The risk of oil spill and discharge breaches continues to be a significant issue for the energy sector.
Duty holders should have in place robust measures to ensure compliance with discharge permits, including the preparation of Oil Pollution Emergency Plans and detailed processes for sampling, analysing and recording oil levels prior to, and during the course of, planned discharges.
Despite those measures, planned discharges from offshore installations can exceed permitted levels. Separately there is the risk of unplanned releases of oil and other pollutants into water.
In this update, we explain the role of the relevant regulators and their powers of investigation. We also explain how to manage a regulatory investigation.
The Offshore Petroleum Regulator for Environment & Decommissioning (OPRED)
OPRED is responsible for regulating environmental and decommissioning activity for offshore oil and gas operations in the UK. It is part of the Department of Business, Energy and Industrial Strategy (BEIS).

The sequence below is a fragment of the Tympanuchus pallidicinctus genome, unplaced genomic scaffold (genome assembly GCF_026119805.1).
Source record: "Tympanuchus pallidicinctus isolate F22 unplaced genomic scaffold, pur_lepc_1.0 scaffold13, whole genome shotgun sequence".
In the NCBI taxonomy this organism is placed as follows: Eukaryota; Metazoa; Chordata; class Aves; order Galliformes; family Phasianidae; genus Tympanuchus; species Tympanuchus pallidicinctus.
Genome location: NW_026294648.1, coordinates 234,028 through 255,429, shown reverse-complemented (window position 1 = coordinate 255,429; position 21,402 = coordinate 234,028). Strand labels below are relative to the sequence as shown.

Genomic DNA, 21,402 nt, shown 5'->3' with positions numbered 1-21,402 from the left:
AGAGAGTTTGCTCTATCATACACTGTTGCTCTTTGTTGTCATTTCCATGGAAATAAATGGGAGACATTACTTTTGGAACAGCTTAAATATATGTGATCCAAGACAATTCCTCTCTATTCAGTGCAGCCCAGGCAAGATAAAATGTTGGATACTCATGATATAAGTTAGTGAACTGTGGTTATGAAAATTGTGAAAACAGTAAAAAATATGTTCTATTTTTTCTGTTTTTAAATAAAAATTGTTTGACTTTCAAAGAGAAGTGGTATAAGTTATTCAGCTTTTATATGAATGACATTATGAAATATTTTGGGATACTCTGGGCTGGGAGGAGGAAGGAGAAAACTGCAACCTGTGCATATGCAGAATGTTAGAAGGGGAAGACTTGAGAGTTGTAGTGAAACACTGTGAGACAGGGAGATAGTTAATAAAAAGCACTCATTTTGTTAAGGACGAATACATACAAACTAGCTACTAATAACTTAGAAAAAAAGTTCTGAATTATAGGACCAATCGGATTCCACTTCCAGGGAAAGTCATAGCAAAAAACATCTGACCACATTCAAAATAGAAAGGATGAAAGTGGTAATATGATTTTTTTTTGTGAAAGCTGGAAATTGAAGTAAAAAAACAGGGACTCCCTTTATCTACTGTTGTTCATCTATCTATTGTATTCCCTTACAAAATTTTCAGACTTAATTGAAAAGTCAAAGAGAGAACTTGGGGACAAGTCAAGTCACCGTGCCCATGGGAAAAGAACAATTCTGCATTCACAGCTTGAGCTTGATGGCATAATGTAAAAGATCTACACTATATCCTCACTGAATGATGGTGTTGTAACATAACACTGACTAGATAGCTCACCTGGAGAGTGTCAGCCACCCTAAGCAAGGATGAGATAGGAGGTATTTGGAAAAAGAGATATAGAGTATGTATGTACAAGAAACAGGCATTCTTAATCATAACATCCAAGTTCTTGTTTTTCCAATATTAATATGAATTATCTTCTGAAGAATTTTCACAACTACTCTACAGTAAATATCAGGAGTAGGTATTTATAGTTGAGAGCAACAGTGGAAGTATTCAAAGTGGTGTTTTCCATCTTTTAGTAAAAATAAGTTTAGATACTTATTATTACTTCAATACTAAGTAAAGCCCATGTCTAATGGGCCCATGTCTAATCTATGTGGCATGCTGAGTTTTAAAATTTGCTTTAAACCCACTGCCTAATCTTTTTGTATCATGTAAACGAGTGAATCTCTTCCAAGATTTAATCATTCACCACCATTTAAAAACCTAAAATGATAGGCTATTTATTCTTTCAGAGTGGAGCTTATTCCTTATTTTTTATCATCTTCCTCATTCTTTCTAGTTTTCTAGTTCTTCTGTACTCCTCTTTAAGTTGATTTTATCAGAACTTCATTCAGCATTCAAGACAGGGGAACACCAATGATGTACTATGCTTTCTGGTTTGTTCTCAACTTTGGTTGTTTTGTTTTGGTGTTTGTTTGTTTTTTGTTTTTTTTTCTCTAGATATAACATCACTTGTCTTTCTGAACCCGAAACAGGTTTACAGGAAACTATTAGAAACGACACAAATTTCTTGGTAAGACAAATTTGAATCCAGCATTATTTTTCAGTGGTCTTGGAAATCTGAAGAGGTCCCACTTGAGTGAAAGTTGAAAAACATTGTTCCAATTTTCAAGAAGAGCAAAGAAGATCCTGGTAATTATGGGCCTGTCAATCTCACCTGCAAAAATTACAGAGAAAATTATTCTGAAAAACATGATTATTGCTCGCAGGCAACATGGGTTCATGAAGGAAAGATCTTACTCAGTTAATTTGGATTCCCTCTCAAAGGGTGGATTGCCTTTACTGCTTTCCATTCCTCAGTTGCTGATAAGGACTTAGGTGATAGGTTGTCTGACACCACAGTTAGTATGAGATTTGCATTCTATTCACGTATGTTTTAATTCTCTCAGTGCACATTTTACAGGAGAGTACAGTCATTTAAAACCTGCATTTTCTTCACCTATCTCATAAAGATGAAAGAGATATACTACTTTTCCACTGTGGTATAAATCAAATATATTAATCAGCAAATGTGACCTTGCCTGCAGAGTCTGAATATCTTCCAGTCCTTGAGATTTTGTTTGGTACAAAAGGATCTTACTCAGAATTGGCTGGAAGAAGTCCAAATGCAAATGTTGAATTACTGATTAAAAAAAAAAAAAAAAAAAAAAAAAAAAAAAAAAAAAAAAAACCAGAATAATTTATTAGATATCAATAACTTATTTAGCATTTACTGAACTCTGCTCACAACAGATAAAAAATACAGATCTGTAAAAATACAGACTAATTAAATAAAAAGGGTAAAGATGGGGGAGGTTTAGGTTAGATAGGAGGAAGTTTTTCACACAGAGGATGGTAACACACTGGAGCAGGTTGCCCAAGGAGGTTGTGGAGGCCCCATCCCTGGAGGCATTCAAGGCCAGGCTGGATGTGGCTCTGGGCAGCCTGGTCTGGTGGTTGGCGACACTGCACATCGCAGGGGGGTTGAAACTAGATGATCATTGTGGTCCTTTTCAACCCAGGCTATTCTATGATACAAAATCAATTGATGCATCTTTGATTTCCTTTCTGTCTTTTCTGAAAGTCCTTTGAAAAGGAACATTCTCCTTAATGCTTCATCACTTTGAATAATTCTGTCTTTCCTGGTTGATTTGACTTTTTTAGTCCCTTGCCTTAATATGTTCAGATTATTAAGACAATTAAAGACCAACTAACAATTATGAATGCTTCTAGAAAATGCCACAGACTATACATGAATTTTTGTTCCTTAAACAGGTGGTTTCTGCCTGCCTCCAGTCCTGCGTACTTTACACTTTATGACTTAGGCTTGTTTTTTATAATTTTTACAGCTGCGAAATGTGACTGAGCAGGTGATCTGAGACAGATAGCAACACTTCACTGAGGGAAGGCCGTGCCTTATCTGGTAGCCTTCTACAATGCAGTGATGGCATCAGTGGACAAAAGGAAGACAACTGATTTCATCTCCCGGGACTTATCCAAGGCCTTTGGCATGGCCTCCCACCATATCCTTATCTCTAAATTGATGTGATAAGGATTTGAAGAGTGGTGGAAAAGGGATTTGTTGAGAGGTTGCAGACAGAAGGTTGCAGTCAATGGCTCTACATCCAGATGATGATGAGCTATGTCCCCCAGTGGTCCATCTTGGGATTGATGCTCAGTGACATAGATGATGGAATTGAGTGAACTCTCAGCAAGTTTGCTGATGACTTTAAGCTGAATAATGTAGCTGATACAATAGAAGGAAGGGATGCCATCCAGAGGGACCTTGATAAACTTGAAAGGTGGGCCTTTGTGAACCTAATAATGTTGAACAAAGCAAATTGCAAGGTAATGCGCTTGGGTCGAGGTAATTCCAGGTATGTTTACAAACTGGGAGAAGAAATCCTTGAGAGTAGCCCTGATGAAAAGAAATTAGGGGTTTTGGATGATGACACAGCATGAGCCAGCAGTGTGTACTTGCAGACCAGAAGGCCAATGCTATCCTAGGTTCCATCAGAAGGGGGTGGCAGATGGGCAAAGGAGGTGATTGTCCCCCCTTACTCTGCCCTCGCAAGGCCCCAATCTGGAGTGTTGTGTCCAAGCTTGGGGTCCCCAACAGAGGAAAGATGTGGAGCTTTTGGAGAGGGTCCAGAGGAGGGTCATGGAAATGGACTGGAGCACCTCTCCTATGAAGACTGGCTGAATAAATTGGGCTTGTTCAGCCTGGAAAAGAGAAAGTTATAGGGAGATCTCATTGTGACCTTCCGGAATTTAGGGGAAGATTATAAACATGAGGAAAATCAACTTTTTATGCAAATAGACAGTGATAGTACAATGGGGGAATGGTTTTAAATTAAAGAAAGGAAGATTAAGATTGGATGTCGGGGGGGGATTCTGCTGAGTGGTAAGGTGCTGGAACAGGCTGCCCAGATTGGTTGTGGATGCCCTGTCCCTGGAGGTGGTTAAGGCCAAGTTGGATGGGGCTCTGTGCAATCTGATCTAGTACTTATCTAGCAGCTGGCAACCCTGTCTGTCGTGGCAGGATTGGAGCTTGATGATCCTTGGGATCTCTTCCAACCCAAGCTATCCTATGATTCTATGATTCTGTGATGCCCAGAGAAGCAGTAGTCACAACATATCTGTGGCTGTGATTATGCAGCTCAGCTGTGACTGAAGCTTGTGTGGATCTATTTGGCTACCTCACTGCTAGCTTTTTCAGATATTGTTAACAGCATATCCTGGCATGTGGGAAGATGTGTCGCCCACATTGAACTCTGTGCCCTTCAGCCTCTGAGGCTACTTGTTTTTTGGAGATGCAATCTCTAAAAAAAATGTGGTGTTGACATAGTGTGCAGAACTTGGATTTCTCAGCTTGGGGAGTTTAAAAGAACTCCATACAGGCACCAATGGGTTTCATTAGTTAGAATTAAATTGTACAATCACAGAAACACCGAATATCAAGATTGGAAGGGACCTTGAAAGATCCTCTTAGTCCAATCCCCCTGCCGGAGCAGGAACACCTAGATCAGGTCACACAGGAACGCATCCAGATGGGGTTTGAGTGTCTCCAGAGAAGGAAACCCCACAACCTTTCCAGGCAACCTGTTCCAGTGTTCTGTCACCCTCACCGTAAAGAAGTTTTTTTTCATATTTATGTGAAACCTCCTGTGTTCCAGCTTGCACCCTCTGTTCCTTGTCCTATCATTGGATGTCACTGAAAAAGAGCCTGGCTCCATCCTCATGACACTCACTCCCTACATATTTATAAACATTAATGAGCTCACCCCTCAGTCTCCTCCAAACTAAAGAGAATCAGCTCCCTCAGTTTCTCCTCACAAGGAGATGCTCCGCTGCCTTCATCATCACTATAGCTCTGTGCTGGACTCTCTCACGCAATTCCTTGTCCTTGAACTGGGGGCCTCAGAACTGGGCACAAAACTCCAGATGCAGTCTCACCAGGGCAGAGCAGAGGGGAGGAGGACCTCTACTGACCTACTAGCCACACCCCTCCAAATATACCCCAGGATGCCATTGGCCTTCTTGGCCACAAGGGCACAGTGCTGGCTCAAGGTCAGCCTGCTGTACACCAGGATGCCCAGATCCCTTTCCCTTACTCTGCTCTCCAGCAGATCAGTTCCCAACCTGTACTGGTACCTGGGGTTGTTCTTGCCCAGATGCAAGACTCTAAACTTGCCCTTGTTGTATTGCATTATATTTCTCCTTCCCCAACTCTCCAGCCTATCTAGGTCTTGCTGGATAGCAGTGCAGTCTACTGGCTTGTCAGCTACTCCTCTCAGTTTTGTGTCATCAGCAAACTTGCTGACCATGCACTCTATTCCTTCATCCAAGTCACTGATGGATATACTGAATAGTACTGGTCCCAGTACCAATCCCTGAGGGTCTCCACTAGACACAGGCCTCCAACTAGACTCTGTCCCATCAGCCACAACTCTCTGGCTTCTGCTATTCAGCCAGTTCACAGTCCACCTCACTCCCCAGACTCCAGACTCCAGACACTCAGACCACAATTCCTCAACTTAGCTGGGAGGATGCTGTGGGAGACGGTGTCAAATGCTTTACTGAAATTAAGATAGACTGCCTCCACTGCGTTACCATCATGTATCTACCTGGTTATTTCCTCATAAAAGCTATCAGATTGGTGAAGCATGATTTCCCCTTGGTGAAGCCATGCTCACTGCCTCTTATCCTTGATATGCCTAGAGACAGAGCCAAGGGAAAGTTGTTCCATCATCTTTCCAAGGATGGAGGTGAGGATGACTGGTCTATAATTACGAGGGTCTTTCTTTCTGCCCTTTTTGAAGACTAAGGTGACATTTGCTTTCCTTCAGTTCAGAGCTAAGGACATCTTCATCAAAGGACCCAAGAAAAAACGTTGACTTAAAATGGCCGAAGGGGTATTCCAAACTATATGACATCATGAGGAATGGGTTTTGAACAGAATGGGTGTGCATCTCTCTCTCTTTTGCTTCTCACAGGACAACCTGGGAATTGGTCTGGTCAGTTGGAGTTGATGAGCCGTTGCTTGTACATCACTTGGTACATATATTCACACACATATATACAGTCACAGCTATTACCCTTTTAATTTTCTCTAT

In practice, OPRED and the Health and Safety Executive (HSE) work in partnership to act as the Offshore Major Accident Regulator – the competent authority for regulating offshore major hazards.
In the event of an oil discharge incident, OPRED will lead the investigation. Their investigation will focus on whether the discharge failed to comply with the terms and conditions of a discharge permit. It is an offence under The Offshore Petroleum Activities (Oil Pollution Prevention and Control) Regulations 2005 (2005 Regulations) to discharge oil otherwise than in accordance with a discharge permit.